Vail civic area plan starts to focus on a few big ideas
Area around the ice arena, charter bus lot could be 'transformational' for the town
VAIL — Big ideas are a key part of Vail’s history. The next big ideas may come in what’s known as the town’s “civic area.”
Consultants have spent the past several months soliciting public input and working on ideas for a roughly 10-acre piece of town-owned land that includes the town hall, Lionshead parking structure, Dobson Ice Arena and Vail Public Library. Most of those structures are near, or more than, 40 years old.
The consultant team on Aug. 20 met with the Vail Town Council to provide an update into how the plan is shaping up.
The plan, though, isn’t a strict roadmap of what will happen. Master plans are guidebooks of what a community would like to see in a particular area.
Consultant Tom Braun told council members that a “civic hub” encompassing the library, ice arena and current charter bus parking lot — that’s between the arena and parking structure — could be the plan’s biggest idea.
“It’s a great place to create a place,” Braun said. “You could do something truly transformational there.”
Whatever big idea is finally laid out in the plan, it will include a rebuild of the arena. The existing arena has a long list of problems, including a leaking refrigeration system.
The big idea for that part of the civic area is also likely to include some sort of space for events.
Lou Bieker of 4240 Architecture, part of the consultant team, told council members that creating a vibrant public space in the ice arena/library area is “about bringing people together.”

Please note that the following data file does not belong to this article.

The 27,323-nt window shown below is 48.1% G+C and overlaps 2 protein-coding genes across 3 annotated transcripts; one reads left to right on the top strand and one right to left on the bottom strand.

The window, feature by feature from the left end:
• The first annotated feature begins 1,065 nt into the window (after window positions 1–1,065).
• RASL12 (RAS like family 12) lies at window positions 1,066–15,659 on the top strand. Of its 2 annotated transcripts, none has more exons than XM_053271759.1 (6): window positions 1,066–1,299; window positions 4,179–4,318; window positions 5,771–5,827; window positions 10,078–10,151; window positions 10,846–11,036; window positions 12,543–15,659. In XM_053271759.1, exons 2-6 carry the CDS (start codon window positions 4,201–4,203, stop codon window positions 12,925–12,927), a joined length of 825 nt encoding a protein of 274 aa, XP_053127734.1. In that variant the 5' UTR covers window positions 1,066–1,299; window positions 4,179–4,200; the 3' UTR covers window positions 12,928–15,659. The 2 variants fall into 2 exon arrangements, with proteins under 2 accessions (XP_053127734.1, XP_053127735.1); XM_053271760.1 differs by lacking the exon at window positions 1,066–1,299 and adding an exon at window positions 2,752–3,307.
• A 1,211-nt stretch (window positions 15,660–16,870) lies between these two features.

Council members said they were largely impressed by the team’s work, with a few exceptions.
Councilmember Greg Moffet said the planners’ idea of expanding parking at the site may not be necessary.
Braun wondered if an events facility could be built without adding parking to the area.
“You’re not going to have events on Dec. 26 at 2 p.m.,” Moffet said, adding that the future of transportation will include self-parking vehicles. That will free up a lot of existing space currently used for passengers getting into and out of cars, he said.
Councilmember Kim Langmaid said she’d like to see more sustainability measures in the plan.
Councilmember Jen Mason had more pragmatic comments, though. Mason for years managed the Gerald R. Ford Amphitheater. She reminded the team to consider practical elements.
“Please consider how two semi (trucks) can come in and out at the same time,” Mason said, adding that any plan for an events center needs to contemplate how to store equipment for one event while hosting another. Other practical matters include how trash and recycling bins are moved around.
“That makes a difference in how people use a space,” Mason said. “And where do the vacuums live?”